The novel polishing composition of this invention can be used with conventional polishing equipment, known polishing pads and techniques to polish semiconductor wafers having copper circuits. The copper layer on the wafer is polished to remove peaks from the copper layer but little or no polishing occurs in the valleys. Copper is cleared from the surface of the wafer and there is a substantial reduction in dishing of the copper circuits of the wafer in comparison to conventional polishing compositions. The novel polishing composition provides a substantially planar surface that is free of scratches and other defects that commonly result from polishing.
The novel polishing composition of this invention contains organic polymer particles that replace conventional inorganic abrasive particles, such as, silica and alumina. These organic polymer particles do not have the abrasive characteristics of the inorganic abrasive particles but do remove “high spots” of the copper layer of semiconductor circuit and provide a planarized copper layer or copper circuit. Also, the organic polymer particles are selective in that only copper is polished and not other layers of material, such as, tantalum.
The novel polishing composition is an aqueous composition that has a pH under 5.0 and preferably has a pH of 2.8 to 4.2 and more preferably, a pH of 2.8 to 3.8. It has been found that polishing compositions having a pH over 5 and higher result in a reduction of polishing of copper of the semiconductor wafer.
The novel polishing composition contains about 0.05-2.0% by weight, based on the weight of the composition, of a carboxylic acid polymer comprising polymerized unsaturated carboxylic acid monomers and has a number average molecular weight of about 20,000 to 1,500,000. Blends of high and low number average molecular weight carboxylic acid polymers also can be used and are preferred for many polishing uses. These carboxylic acid polymers generally are in solution but under some circumstances may be in the form of an aqueous dispersion.
The number average molecular weight of the aforementioned polymers are determined by GPC (gel permeation chromatography).
Unsaturated carboxylic acid monomers include unsaturated monocarboxylic acids and unsaturated dicarboxylic acids. Typical unsaturated monocarboxylic acid monomers contain 3 to 6 carbon atoms and include acrylic acid, oligomeric acrylic acid, methacrylic acid, crotonic acid and vinyl acetic acid. Typical unsaturated dicarboxylic acids contain 4 to 8 carbon atoms and include the anhydrides thereof and are, for example, maleic acid, maleic anhydride, fumaric acid, glutaric acid, itaconic acid, itaconic anhydride, and cyclohexene dicarboxylic acid. Water soluble salts of the aforementioned acids also can be used.
The term “poly(meth)acrylic acid”, as used hereinafter, means polymers of acrylic acid or polymers of methacrylic acid.
Particularly useful are poly(meth)acrylic acids having a number average molecular weight of about 20,000 to 150,000, preferably 25,000 to 75,000 and more preferably, 25,000 to 40,000. Blends of high and low number average molecular weight poly(meth)acrylic acids are particularly preferred. In such blends or mixtures of poly(meth)acrylic acids, a low number average molecular weight poly(meth)acrylic acid having a number average molecular weight of 20,000 to 100,000 and preferably, 20,000 to 40,000 is used in combination with a high number average poly(meth)acrylic acid having a number average molecular weight of 200,000 to 1,500,00, preferably, 150,000 to 300,000. Typically, the weight ratio of the low number average molecular weight poly(meth)acrylic acid to the high number average molecular weight poly(meth)acrylic acid is 10:1 to 1:10,preferably 4:1 to 1:4, and more preferably 2:1 to 1:2.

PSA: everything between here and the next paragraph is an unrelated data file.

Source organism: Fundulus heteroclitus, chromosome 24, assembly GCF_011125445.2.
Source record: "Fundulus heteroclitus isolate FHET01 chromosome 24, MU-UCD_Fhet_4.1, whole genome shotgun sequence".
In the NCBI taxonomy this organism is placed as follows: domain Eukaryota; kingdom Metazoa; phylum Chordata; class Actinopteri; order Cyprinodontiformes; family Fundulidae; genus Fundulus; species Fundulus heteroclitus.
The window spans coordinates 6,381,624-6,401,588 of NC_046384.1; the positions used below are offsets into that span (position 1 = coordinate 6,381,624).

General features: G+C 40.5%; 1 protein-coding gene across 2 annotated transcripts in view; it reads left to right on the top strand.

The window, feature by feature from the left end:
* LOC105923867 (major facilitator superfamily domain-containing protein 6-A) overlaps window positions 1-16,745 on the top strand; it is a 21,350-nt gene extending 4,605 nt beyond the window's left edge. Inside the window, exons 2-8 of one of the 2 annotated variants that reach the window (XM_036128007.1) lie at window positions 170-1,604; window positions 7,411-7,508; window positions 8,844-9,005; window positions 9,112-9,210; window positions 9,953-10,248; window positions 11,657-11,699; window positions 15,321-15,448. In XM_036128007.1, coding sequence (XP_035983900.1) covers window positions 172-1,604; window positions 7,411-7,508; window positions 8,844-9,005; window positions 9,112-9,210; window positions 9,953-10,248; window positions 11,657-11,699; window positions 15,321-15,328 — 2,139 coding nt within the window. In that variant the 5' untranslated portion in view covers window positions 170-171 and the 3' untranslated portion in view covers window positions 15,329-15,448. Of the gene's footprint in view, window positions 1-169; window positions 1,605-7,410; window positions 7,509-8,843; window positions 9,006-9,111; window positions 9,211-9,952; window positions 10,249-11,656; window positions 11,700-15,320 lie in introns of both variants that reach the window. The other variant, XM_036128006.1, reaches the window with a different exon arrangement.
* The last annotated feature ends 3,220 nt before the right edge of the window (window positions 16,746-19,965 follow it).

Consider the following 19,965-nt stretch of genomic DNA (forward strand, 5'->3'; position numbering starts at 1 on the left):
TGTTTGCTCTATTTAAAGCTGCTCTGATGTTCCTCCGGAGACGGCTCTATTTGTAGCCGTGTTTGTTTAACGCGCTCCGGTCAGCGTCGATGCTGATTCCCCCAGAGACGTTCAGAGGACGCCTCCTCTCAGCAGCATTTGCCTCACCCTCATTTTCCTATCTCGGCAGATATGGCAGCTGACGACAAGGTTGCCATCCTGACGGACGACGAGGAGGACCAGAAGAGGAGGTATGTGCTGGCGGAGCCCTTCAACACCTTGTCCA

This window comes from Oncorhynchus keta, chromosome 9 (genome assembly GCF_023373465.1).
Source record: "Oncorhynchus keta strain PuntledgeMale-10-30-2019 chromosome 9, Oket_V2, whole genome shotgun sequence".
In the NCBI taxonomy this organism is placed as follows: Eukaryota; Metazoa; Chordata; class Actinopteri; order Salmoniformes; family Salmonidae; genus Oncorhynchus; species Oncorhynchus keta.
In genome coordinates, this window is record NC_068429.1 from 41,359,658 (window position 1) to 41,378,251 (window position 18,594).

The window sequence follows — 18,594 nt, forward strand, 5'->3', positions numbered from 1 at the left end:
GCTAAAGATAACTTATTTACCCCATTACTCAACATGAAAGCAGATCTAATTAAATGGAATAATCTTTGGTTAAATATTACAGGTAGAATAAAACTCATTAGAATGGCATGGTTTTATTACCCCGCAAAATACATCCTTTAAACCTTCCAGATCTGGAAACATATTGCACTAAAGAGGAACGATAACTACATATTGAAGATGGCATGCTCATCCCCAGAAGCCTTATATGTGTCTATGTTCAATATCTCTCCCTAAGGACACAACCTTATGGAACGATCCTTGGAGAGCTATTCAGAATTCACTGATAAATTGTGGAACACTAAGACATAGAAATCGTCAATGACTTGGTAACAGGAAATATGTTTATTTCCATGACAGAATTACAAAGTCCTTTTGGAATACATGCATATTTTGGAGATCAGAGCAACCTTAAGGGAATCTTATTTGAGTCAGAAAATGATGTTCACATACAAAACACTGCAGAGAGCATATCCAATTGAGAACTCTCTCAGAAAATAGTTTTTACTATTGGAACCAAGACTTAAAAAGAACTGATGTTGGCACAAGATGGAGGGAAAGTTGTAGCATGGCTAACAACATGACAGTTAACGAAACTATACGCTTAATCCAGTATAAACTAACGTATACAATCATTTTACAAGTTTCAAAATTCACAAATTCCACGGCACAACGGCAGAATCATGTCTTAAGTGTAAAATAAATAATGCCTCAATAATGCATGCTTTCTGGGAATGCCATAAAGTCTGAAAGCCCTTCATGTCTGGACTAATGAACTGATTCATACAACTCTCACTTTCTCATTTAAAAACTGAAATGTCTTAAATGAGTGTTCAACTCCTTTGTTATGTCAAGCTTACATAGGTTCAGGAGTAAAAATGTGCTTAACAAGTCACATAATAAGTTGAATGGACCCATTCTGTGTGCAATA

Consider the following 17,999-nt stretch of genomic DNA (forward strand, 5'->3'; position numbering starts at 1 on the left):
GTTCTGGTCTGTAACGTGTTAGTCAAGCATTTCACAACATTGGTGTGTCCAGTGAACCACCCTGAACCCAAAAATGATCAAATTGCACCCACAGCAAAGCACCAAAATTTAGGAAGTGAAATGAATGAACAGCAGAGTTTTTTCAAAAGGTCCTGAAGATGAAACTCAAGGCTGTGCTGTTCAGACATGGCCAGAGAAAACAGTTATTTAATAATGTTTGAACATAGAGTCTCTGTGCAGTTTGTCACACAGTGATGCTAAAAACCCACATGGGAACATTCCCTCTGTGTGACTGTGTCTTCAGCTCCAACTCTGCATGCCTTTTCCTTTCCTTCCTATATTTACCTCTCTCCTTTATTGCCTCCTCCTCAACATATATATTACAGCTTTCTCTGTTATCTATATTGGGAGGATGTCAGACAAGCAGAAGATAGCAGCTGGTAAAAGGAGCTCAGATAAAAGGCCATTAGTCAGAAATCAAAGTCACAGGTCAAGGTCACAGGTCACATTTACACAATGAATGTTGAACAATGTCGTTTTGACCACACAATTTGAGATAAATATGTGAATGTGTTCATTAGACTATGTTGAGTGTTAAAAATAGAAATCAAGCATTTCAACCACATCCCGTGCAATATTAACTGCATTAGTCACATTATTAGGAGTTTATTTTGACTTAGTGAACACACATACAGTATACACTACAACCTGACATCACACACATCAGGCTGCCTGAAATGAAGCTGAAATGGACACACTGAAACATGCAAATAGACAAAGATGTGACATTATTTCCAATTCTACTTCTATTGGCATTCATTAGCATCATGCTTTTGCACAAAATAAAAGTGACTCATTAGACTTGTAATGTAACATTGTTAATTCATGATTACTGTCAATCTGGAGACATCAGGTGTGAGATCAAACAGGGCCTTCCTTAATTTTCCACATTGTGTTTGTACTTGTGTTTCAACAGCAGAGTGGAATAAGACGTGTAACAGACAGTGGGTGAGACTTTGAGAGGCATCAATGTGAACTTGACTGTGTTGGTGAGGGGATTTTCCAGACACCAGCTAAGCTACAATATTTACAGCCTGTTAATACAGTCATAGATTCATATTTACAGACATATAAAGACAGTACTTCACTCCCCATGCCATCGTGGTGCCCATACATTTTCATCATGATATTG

One particularly preferred blend comprises a polyacrylic acid having a number average molecular weight of about 30,000 and a polyacrylic acid having a number average molecular weight of about 250,000 in a 1:1 weight ratio.
It is possible to use very low number average molecular weight poly(meth)acrylic acid polymers in the aforementioned blend. Examples of such polymers are poly(meth)acrylic acid polymers having a number average molecular weight of 1,000 to 5,000.
For some polishing compositions, high carboxylic acid containing copolymers and terpolymers can be used in which the carboxylic acid component comprises 5-75% by weight of the polymer. Typical of such polymer are polymers of (meth)acrylic acid and acrylamide or methacrylamide; polymers of (meth)acrylic acid and styrene and other vinyl aromatic monomers; polymers of alkyl (meth)acrylates (esters of acrylic or methacrylic acid) and a mono or dicarboxylic acid, such as, acrylic or methacrylic acid or itaconic acid; polymers of substituted vinyl aromatic monomers having substituents, such as, halogen, i.e., chlorine, fluorine, bromine, nitro, cyano, alkoxy, haloalkyl, carboxy, amino, amino alkyl and a unsaturated mono or dicarboxylic acid and an alkyl (meth)acrylate; polymers of monethylenically unsaturated monomers containing a nitrogen ring, such as, vinyl pyridine, alkyl vinyl pyridine, vinyl butyrolactam, vinyl caprolactam, and an unsaturated mono or dicarboxylic acid; polymers of olefins, such as, propylene, isobutylene, or long chain alkyl olefins having 10 to 20 carbon atoms and an unsaturated mono or dicarboxylic acid; polymers of vinyl alcohol esters, such as, vinyl acetate and vinyl stearate or vinyl halides, such as, vinyl fluoride, vinyl chloride, vinylidene fluoride or vinyl nitriles, such as, acrylonitrile and methacrylonitrile and an unsaturated mono or dicarboxylic acid; polymers of alkyl (meth) acrylates having 1-24 carbon atoms in the alkyl group and an unsaturated monocarboxylic acid, such as, acrylic acid or methacrylic acid. These are only a few examples of the variety of polymers that can be used in the novel polishing composition of this invention.